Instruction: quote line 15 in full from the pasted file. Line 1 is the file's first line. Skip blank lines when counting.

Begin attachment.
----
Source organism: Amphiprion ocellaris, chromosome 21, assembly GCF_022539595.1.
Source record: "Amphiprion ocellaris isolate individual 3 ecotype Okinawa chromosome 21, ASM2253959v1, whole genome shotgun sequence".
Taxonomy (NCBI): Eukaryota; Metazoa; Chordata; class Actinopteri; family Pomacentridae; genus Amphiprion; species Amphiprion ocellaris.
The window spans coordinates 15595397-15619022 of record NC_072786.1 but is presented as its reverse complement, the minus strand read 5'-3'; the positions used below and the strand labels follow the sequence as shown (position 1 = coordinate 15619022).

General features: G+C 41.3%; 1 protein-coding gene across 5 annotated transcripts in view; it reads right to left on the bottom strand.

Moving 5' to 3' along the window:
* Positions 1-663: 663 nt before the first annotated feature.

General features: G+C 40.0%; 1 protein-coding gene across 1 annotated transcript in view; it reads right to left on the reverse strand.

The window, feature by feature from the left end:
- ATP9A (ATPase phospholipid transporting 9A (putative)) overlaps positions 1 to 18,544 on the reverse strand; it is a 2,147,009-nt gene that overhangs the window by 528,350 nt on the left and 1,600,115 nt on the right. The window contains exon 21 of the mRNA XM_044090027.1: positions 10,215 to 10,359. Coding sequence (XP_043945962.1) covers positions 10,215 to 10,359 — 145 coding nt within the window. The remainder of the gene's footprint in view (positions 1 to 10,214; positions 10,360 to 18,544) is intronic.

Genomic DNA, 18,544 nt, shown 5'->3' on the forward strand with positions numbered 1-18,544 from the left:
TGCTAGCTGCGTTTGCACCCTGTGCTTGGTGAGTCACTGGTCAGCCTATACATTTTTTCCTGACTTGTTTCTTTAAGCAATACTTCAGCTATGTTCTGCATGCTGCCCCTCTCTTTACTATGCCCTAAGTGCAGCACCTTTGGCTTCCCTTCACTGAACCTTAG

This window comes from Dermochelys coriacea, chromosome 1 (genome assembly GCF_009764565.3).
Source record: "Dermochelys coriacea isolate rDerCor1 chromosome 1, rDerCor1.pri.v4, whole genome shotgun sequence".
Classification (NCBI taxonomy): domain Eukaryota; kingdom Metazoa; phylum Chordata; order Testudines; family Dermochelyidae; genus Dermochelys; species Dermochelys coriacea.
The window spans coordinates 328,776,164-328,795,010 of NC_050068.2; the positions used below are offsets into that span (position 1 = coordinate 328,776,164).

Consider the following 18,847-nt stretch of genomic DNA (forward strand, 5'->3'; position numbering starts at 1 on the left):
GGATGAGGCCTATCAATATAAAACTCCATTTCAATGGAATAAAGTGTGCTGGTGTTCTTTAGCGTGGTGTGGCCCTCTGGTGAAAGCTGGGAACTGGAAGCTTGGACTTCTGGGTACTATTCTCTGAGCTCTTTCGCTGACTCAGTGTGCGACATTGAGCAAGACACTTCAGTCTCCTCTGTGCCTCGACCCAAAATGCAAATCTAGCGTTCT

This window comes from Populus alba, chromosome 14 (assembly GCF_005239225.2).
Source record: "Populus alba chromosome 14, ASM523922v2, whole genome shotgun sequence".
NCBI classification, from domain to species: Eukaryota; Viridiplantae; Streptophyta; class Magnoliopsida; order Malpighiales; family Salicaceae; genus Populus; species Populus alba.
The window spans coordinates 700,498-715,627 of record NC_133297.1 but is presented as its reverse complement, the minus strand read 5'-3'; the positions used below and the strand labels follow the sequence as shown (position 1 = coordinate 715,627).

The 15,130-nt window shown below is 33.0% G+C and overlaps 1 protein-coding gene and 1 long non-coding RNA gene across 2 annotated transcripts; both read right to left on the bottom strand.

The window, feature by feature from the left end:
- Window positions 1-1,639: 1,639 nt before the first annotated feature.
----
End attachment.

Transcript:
Classification (NCBI taxonomy): domain Eukaryota; kingdom Metazoa; phylum Chordata; order Testudines; family Dermochelyidae; genus Dermochelys; species Dermochelys coriacea.